Answer: No. Rule 274 was amended at a later date than the date upon which the above requirements were promulgated. This later amendment reads "Any complaint as to an instruction, issue, definition or explanatory instruction on account of any defect, omission, or fault, in pleading, shall be deemed waived unless specifically included in the objections." This amendment is contained, it will be recalled, within a rule, which, regulates objections to the charge of the court. So that the opinion of the subcommittee is that issues, submitted, without written pleadings to support them will not be erroneous upon that ground unless objection upon, that ground is made.
6 Tex. B.J. 77 (1943) reprinted in 8 Tex. B.J. 33 (1945).
(No. 89) Question: Where legal conclusions are used in a pleading, what do the rules contemplate as the proper treatment of them?
Answer: By Rules 45 and 69 the court omits, the requirement that allegations be of "facts" that had been contained in the parent statutes. In the first of these rules the court adds "that an allegation be … of legal conclusion shall not be ground for objection when fair notice to the opponent is given by the allegations as a whole."
In our opinion, therefore, allegations of conclusions of law should be treated as good pleading unless fair notice is not given by them and should even then be considered as sufficient unless objection on that ground is made to them. See Rules 67, 90 and 274.
6 Tex. B.J. 77 (1943) reprinted in 8 Tex. B.J. 33 (1945).
(No. 116) Question: In Bednarz v. State, 142 Tex. 138, 176 S.W. 2d 562 (1943), the judgment of the trial court which was largely in favor of defendant was affirmed, notwithstanding that the defendant filed no answer whatever, and the judgment of the Court of Civil Appeals, State v. Bednarz, 174 S.W.2d 743 (Tex. Civ. App.-San Antonio 1943), which reached a contrary result, was accordingly reversed. Does the decision of the Supreme Court make a written answer immaterial?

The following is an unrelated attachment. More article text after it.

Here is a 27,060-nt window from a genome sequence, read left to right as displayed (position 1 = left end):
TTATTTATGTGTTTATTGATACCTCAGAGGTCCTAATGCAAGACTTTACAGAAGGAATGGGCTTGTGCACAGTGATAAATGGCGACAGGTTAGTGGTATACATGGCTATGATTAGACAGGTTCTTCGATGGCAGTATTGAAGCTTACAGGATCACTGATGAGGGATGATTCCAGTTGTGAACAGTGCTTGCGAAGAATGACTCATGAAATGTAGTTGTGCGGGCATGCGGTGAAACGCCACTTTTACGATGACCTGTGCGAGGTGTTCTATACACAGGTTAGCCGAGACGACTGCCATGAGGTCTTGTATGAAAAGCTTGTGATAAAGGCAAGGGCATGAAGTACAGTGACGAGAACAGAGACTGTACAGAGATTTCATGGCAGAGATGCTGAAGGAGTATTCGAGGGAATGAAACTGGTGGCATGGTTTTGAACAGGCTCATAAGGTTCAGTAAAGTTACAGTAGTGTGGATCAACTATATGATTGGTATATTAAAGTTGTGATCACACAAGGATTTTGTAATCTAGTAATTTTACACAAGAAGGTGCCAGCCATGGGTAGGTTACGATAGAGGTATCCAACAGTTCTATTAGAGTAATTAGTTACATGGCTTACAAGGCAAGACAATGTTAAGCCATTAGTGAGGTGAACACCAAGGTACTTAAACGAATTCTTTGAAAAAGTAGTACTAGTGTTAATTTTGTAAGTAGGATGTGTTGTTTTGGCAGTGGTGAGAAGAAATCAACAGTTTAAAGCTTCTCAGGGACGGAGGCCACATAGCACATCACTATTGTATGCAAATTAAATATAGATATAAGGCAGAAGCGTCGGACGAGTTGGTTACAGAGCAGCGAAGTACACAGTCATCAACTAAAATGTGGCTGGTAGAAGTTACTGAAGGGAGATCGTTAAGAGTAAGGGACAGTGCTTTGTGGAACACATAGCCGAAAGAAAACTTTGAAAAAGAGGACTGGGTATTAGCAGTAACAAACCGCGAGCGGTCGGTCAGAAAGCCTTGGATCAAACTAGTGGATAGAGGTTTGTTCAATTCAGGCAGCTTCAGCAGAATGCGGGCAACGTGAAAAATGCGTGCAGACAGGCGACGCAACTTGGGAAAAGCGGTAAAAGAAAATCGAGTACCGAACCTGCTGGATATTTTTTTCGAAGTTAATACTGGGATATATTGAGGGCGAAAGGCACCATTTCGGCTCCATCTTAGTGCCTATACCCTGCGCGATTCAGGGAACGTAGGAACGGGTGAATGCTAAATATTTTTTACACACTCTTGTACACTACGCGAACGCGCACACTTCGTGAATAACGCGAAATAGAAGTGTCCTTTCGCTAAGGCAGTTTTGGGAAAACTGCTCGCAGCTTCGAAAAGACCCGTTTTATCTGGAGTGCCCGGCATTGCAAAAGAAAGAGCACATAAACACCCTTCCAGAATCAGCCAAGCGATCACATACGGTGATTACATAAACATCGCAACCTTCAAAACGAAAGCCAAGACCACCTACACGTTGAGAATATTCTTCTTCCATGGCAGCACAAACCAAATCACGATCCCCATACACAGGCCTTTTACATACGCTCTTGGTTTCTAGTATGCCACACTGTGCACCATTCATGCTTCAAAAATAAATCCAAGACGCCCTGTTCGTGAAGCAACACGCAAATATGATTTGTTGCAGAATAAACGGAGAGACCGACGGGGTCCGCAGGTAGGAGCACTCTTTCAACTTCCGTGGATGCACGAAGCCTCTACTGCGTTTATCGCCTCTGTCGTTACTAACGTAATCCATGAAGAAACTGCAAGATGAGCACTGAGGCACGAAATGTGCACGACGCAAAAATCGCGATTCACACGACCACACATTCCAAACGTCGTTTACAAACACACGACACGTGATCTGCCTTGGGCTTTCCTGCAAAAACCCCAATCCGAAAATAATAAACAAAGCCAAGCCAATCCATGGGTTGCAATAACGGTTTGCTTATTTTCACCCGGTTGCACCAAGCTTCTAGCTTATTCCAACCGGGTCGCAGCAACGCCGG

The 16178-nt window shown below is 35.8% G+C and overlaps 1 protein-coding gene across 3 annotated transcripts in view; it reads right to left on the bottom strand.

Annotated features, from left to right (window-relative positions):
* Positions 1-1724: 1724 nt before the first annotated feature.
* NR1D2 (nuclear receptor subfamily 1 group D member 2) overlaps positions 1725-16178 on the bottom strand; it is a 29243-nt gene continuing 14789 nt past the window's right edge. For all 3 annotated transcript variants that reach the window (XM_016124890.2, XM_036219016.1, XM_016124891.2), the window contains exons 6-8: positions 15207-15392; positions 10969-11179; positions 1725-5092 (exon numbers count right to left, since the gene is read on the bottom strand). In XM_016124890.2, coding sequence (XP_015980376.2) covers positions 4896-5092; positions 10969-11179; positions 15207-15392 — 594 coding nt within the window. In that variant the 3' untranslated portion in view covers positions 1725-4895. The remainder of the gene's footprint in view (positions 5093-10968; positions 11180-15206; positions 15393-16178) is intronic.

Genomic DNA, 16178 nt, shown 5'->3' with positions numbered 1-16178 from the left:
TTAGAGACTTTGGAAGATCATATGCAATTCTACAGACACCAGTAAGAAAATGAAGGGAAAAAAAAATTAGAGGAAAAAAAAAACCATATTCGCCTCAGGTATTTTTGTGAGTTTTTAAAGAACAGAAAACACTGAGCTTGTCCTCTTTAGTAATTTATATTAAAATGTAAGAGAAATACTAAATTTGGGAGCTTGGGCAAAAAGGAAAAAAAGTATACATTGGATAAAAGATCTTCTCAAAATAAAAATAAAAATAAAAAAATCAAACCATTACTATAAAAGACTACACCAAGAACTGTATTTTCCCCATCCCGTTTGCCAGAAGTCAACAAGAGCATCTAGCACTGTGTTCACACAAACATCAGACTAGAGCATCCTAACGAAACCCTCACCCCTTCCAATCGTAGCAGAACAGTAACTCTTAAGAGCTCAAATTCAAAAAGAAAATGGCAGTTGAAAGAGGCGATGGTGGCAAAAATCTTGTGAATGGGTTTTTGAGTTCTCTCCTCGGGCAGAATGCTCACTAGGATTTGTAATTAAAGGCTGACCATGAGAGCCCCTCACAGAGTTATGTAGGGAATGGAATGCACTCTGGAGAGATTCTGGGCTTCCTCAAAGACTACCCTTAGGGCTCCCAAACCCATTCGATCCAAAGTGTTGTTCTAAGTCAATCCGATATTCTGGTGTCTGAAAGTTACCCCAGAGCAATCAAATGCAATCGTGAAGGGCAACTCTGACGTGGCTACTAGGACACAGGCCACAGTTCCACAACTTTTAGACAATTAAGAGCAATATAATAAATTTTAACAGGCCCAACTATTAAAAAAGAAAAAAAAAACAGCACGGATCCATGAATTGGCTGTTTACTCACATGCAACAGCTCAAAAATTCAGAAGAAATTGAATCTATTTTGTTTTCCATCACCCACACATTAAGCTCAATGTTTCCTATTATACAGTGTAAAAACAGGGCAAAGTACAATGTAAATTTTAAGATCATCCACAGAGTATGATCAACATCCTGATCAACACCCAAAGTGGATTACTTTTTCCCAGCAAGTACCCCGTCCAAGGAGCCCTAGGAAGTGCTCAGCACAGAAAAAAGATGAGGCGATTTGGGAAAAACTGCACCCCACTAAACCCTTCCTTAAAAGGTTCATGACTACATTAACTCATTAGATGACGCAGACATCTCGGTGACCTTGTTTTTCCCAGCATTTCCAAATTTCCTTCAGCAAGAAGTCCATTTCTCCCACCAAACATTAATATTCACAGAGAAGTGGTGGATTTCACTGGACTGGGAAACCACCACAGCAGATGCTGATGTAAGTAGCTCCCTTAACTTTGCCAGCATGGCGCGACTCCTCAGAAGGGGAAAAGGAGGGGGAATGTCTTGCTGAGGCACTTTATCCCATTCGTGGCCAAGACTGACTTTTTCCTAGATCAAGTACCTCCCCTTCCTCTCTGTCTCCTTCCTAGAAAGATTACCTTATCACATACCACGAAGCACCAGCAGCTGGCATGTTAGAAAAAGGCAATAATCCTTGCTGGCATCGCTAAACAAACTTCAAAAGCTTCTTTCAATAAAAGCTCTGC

Answer: No. In any case where such an omission occurs, the plaintiff, if he so desires, may o n default day or thereafter until the time o f trial, claim and have a judgment by default, or he may call upon the court by proper procedure to require an answer to be filed and in this way avail himself of the acknowledged virtues of written pleading in preventing surprise and delineating issues. Rules 90, 91, 268, 274 and see Rule 66.
But if, as in the instant case and in many cases where the fact issues are not complicated, the plaintiff takes no such step but is content to try the matter without an answer, he may do so, and in that event he has no ground to complain. See Rule 67, which sources in Federal Rule 15 (b). That this principle in Texas long antedated the Federal Rules is shown by numerous decisions cited in the opinion in this Bednarz case.
It is contrary to the policy of this subcommittee to express opinions upon pending litigation. The case at hand is not in that class, however, as motion for rehearing has been overruled.
7 Tex. B.J. 80 (1944) reprinted in 8 Tex. B.J. 43 (1945).